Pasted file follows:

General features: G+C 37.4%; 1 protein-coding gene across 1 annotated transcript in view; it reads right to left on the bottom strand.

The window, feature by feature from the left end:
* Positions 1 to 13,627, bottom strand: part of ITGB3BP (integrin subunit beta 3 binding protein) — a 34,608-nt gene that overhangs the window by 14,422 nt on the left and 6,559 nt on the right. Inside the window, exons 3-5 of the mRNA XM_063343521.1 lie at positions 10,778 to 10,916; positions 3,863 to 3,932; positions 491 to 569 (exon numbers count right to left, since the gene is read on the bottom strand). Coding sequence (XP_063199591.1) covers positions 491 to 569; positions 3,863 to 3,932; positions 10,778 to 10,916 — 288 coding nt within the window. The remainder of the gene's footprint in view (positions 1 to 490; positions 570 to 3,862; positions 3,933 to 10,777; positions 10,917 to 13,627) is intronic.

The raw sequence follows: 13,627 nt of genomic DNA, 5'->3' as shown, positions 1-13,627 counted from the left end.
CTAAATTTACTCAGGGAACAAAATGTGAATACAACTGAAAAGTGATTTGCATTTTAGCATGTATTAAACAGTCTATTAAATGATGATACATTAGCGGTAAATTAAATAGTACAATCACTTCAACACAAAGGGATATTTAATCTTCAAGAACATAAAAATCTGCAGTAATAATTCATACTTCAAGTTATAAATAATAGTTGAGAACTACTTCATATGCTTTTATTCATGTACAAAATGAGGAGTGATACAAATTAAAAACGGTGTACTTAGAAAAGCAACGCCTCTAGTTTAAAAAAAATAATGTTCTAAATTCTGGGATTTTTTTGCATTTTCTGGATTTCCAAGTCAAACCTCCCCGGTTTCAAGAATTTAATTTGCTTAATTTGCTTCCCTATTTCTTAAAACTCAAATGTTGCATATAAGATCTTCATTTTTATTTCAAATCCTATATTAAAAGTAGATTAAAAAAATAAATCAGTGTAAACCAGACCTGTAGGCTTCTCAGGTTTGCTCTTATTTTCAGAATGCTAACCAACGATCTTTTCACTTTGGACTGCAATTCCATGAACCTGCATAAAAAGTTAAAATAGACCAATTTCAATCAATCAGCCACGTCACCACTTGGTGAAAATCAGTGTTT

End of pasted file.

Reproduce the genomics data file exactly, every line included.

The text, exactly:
General features: G+C 37.4%; 1 protein-coding gene across 1 annotated transcript in view; it reads right to left on the bottom strand.

The window, feature by feature from the left end:
* Positions 1 to 13,627, bottom strand: part of ITGB3BP (integrin subunit beta 3 binding protein) — a 34,608-nt gene that overhangs the window by 14,422 nt on the left and 6,559 nt on the right. Inside the window, exons 3-5 of the mRNA XM_063343521.1 lie at positions 10,778 to 10,916; positions 3,863 to 3,932; positions 491 to 569 (exon numbers count right to left, since the gene is read on the bottom strand). Coding sequence (XP_063199591.1) covers positions 491 to 569; positions 3,863 to 3,932; positions 10,778 to 10,916 — 288 coding nt within the window. The remainder of the gene's footprint in view (positions 1 to 490; positions 570 to 3,862; positions 3,933 to 10,777; positions 10,917 to 13,627) is intronic.

The raw sequence follows: 13,627 nt of genomic DNA, 5'->3' as shown, positions 1-13,627 counted from the left end.
CTAAATTTACTCAGGGAACAAAATGTGAATACAACTGAAAAGTGATTTGCATTTTAGCATGTATTAAACAGTCTATTAAATGATGATACATTAGCGGTAAATTAAATAGTACAATCACTTCAACACAAAGGGATATTTAATCTTCAAGAACATAAAAATCTGCAGTAATAATTCATACTTCAAGTTATAAATAATAGTTGAGAACTACTTCATATGCTTTTATTCATGTACAAAATGAGGAGTGATACAAATTAAAAACGGTGTACTTAGAAAAGCAACGCCTCTAGTTTAAAAAAAATAATGTTCTAAATTCTGGGATTTTTTTGCATTTTCTGGATTTCCAAGTCAAACCTCCCCGGTTTCAAGAATTTAATTTGCTTAATTTGCTTCCCTATTTCTTAAAACTCAAATGTTGCATATAAGATCTTCATTTTTATTTCAAATCCTATATTAAAAGTAGATTAAAAAAATAAATCAGTGTAAACCAGACCTGTAGGCTTCTCAGGTTTGCTCTTATTTTCAGAATGCTAACCAACGATCTTTTCACTTTGGACTGCAATTCCATGAACCTGCATAAAAAGTTAAAATAGACCAATTTCAATCAATCAGCCACGTCACCACTTGGTGAAAATCAGTGTTT